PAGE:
Wow, where to begin. On the 1st of April we had our first lambs. A triplet (they always tend to drop earlier than the twins or the singles!), we weren’t actually expecting any until the 6th/7th but as we moved them into their lambing paddocks, they had fresh grass and the sun was shining and I think they just thought, yup – I’m ready to have my babies now. And they did, we had the triplet go on the 1st and then after that it was a whirlwind of lambs from then on.
Luckily, the beginning of April also saw the arrival of Will. Will came to help us with lambing having (almost) finished at Agricultural college and he has been a very welcome addition to the farm! He knows pretty much all there is to know about tractors, is great with the livestock and even shares my passion for keeping the barn/farm clean and tidy.
We got ourselves into a nice routine, or as routine as you can get with the unpredictable nature of lambing! A typical day would see us with me going into the barn to feed/water the orphans and ewes we had to bring inside, then Andy would check round the ewes/lambs around the home paddocks and Will would go to the other side of the farm to check the rest. Andy and Will would look out for anything struggling, and bring back ewes/lambs that had problems to the barn so we could keep a close eye. Also, typically when ewes have triplets, or quads we tend to have to take one of the lambs off the mum as they can struggle to feed all three lambs (or anything more than 2) – this is where the bulk of our orphans come from. We can however foster the orphans off to ewes that have lost lambs, or even just have singles – and we did so really successfully this year leaving us with only around 30 orphan lambs (out of 2500ish – not too shabby!).
Aswell as Will, we also had a couple of friends to stay which was such a great help. Welshy, our friend came down from London to lend a hand for a week and a bit. Having him to stay was a dream, aside from letting me steal his beaut photos to use on instagram, he cooked (one night even from foraged wild garlic he found in a field) and gave me an excuse to drink wine each night guilt free! Our friends Ed and Lu also came and helped a couple of days which was amazing – we’re so lucky to have a job that we can invite or friends help!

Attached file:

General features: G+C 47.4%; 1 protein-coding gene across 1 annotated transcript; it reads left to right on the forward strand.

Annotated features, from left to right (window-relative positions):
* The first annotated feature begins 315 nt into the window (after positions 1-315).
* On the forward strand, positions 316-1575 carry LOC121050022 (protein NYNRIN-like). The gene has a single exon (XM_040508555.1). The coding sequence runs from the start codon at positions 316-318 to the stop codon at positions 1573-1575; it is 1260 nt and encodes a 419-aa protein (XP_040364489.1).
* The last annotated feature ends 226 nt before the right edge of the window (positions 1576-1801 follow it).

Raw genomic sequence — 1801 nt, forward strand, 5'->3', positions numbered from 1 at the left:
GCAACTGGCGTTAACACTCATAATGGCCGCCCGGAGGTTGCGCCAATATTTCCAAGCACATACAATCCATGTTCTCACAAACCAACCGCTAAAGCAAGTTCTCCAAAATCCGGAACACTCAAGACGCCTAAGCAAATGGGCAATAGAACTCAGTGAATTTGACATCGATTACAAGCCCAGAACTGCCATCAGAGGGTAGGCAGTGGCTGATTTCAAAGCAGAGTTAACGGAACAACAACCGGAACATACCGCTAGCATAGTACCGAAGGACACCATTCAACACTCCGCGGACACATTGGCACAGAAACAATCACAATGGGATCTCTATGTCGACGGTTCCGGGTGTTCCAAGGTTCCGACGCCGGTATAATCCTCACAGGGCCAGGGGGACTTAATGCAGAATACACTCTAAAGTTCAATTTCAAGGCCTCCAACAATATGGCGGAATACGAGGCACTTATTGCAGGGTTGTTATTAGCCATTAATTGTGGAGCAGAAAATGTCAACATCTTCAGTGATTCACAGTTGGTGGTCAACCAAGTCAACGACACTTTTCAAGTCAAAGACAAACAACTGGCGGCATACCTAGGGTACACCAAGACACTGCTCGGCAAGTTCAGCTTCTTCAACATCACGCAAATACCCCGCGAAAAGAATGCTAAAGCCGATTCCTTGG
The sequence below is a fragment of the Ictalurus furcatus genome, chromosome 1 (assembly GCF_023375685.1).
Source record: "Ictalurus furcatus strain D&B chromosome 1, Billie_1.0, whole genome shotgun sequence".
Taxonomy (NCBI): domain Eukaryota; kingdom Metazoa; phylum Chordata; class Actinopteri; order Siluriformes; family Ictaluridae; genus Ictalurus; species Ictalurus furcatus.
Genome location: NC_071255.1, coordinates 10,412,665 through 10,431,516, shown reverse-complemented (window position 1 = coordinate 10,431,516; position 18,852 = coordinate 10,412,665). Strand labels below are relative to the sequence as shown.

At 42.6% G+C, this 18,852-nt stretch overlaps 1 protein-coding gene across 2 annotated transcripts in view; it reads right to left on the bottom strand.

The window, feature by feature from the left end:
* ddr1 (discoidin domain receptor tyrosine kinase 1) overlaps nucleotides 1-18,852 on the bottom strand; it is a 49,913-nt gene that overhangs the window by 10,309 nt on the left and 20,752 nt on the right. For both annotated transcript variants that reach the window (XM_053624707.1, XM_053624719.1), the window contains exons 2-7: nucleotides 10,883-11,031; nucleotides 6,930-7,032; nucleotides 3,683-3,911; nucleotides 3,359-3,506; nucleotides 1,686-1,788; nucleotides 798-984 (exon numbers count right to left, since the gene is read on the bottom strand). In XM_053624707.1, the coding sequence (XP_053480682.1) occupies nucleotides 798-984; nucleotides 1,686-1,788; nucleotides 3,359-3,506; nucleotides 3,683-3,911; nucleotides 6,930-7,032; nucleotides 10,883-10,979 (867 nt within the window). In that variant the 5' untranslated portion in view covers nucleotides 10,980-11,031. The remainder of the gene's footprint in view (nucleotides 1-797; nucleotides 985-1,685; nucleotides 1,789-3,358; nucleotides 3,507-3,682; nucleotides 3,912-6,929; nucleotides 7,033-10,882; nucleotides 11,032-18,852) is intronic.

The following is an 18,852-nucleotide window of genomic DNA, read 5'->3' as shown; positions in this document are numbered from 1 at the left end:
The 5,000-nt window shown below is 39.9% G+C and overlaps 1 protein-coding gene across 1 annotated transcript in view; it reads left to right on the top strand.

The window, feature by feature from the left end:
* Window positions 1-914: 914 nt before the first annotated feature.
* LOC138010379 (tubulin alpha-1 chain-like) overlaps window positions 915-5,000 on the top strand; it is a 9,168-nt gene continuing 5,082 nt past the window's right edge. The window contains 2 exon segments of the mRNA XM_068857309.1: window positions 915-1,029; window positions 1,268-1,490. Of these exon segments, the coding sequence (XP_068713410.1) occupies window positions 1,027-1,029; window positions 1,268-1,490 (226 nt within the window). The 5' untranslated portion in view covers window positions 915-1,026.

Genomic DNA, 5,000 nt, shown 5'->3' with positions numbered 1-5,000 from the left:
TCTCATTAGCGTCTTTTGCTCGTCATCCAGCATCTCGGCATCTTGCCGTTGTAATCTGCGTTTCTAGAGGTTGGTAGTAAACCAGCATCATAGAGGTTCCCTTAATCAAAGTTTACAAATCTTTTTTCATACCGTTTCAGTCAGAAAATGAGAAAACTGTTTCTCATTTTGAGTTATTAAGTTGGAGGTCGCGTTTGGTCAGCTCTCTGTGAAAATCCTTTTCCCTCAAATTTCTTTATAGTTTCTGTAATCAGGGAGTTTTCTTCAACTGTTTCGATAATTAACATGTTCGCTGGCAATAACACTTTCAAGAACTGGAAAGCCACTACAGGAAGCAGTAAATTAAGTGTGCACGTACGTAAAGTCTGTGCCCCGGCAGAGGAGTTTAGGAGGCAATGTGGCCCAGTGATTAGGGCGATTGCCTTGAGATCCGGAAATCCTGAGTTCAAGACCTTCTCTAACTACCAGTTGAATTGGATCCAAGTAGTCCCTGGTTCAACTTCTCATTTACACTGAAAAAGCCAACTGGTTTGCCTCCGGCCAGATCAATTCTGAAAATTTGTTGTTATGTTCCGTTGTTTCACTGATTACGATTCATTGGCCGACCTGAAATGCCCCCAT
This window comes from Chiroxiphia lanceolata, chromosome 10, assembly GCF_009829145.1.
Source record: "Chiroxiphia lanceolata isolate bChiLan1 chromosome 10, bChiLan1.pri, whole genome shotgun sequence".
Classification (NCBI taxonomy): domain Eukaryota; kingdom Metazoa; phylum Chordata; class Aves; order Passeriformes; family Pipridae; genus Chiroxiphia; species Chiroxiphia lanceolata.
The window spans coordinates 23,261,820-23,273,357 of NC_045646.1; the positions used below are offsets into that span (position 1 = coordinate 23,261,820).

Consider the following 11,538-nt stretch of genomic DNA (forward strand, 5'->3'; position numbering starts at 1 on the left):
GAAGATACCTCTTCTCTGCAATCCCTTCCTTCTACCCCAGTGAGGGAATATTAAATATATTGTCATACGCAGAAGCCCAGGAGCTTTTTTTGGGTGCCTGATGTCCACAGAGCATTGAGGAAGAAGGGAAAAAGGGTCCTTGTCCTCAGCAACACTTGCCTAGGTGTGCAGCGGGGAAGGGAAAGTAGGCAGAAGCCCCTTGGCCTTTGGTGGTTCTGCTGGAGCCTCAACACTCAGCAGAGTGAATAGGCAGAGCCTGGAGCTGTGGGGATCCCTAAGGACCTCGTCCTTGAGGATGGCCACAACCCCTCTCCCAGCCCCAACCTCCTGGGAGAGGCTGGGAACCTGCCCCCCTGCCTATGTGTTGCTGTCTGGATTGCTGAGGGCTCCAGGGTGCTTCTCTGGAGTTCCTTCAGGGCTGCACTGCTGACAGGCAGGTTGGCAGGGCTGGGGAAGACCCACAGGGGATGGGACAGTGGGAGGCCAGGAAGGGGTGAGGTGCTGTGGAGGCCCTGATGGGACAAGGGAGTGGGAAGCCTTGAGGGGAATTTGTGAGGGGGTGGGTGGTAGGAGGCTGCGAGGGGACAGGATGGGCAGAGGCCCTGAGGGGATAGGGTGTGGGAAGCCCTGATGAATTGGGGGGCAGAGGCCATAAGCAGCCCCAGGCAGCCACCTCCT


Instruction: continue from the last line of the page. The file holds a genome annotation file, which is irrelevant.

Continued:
We had about 1,800 pregnant ewes to tend to so at its peak it was pretty intense, as you can imagine. Moral was kept up, usually by breakfast table photo show and tells. Each of us would fight over who got the best shot of the day of lambs in the sunshine! Obvs I’ve never known any other way, and I’m completely bias, but I really think outdoor lambing has to be the best way to do it. The Romneys are amazing sheep, and such proud mothers – in a matter of 2mins, you can see a lamb being born, the mum licking it off and it get up and drinking. I mean, it puts humans to shame really doesn’t it! So that’s it, year one lambing at Cocking Hill – DONE….well almost…we’ve finished lambing the main flock and now its the ewe lambs turn, there are only about 200 of them, so compared to the main bulk, its been a dream. They’ve done so well considering its the first year they have lambed, and we’ve had minimal problems (hopefully it continues!).
So all in all lambing went well, we couldn’t have been luckier with the weather for outdoor lambing conditions, and we managed to hold on to grass in the lambing paddocks. So yes, onwards to the next chapter (the fun never ends in farming you see!), next we will be turning thoughts to summer with lots of farm related events, shearing and eventually selling some stock! Zero chill time in 2017 for us!
If I’ve left anything out..or if you have any lambing related quezzies, let me know!